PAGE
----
Ammonite- and bivalve-based biostratigraphy and Panboreal correlation of the Volgian Stage



The current ammonite- and buchiid-based biostratigraphical successions of the Volgian Stage are outlined, with an analysis of the most important data that support correlation throughout the Panboreal Superrealm. Updated ammonite zonal schemes were proposed for the Volgian of the type region (the Russian Platform) and Svalbard. The lower Volgian successions in all areas except the Russian Platform, with its eudemic virgatitid lineage and Submediterranean faunal elements, were dominated by Pectinatites and Eosphinctoceras-Subdichotomoceras. The last two genera were especially common eastwards from the Ural Mountains. During the middle Volgian, provincialism developed quickly within the ammonites, and unified assemblages with early Palvovia and Dorsoplanites at the base of the substage were replaced by numerous local eudemic faunas. Despite this, migrations of species of Crendonites, Laugeites, Epivirgatites Epipallasiceras, Epilaugeites, and Taimyrosphinctes occurred at regular intervals and these enable precise correlations between the faunal sub-provinces. The zonation of the upper Volgian is mainly based upon the succession of Craspedites (on Subcraspedites in England and North Sea), and can be traced throughout the Arctic. Zonation based on the bivalve Buchia enables correlations to be made between the successions over much of the Northern Hemisphere, including Northern California, British Columbia, Arctic areas, and the Russian Platform. Each substage of the Volgian is characterized by buchiids with different types of the ontogenetic development. Research on the infrazonal subdivision of the Volgian Stage based on buchiids is currently in progress. Our analyses of the ammonite and buchiid successions of the Panboreal Superrealm lead us to conclude that there are no major faunal gaps in Volgian successions of the Russian Platform and Northern Siberia.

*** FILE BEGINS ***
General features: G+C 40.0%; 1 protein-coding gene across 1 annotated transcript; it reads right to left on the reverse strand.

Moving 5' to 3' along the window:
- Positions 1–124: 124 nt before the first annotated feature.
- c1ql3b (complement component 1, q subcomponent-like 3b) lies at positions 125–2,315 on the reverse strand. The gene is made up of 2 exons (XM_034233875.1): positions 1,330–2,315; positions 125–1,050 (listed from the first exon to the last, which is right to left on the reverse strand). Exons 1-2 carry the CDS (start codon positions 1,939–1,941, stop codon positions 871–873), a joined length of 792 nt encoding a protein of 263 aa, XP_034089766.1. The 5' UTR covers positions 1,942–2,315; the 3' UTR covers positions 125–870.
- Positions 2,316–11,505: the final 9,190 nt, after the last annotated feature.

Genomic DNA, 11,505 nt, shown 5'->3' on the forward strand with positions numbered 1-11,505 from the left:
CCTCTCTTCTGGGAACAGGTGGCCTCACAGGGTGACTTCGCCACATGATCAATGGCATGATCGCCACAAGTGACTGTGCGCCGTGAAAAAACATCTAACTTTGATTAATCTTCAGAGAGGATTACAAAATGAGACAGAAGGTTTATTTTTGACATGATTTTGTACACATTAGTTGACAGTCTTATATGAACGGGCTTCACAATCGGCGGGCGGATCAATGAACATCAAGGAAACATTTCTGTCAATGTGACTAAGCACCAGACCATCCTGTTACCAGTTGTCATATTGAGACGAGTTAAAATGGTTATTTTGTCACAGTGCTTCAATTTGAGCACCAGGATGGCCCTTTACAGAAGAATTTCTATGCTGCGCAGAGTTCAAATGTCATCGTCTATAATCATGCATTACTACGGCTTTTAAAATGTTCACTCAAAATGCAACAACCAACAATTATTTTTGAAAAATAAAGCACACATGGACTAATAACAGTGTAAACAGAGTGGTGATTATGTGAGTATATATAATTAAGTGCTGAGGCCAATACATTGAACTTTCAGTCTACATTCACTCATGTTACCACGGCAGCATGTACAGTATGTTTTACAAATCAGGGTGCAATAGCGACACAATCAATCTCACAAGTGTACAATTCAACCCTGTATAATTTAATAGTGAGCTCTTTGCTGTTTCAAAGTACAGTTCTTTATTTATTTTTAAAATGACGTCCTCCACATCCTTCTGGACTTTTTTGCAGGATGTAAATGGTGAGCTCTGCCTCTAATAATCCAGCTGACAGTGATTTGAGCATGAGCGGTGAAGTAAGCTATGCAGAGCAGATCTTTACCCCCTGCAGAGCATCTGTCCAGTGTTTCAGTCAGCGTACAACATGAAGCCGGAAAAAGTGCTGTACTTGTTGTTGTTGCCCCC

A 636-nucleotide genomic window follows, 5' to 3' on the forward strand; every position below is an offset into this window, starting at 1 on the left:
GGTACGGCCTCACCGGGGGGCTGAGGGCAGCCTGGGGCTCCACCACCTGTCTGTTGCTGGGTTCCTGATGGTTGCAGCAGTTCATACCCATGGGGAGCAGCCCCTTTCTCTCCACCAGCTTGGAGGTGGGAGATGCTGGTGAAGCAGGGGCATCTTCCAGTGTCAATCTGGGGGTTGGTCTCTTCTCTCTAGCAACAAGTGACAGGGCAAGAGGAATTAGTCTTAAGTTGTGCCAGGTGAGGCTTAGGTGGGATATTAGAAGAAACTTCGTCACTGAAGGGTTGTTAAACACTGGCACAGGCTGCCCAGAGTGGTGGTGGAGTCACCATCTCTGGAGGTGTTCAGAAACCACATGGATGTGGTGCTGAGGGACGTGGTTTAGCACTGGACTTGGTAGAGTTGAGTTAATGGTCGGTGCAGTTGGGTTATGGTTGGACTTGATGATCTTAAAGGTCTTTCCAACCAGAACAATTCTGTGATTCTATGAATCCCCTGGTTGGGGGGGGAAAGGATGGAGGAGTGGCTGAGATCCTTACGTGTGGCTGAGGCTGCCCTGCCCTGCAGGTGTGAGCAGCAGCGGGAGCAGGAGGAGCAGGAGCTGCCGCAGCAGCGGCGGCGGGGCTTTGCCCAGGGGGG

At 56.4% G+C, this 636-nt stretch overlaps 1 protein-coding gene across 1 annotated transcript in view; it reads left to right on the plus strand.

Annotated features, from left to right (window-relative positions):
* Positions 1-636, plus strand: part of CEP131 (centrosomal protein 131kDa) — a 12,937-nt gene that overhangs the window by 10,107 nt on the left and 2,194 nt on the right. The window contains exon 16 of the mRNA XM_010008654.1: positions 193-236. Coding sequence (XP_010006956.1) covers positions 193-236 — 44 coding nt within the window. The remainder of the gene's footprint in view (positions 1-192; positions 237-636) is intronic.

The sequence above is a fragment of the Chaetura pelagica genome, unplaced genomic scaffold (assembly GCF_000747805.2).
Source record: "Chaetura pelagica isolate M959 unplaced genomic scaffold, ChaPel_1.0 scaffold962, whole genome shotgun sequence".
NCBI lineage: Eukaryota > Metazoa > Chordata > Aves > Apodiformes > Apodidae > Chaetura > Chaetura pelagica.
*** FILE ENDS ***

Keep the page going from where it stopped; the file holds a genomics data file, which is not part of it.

Volgian Portlandian Panboreal Superrealm ammonites buchiids correlation 


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Authors and Affiliations

  1. 1.Geological Institute of RASMoscowRussia

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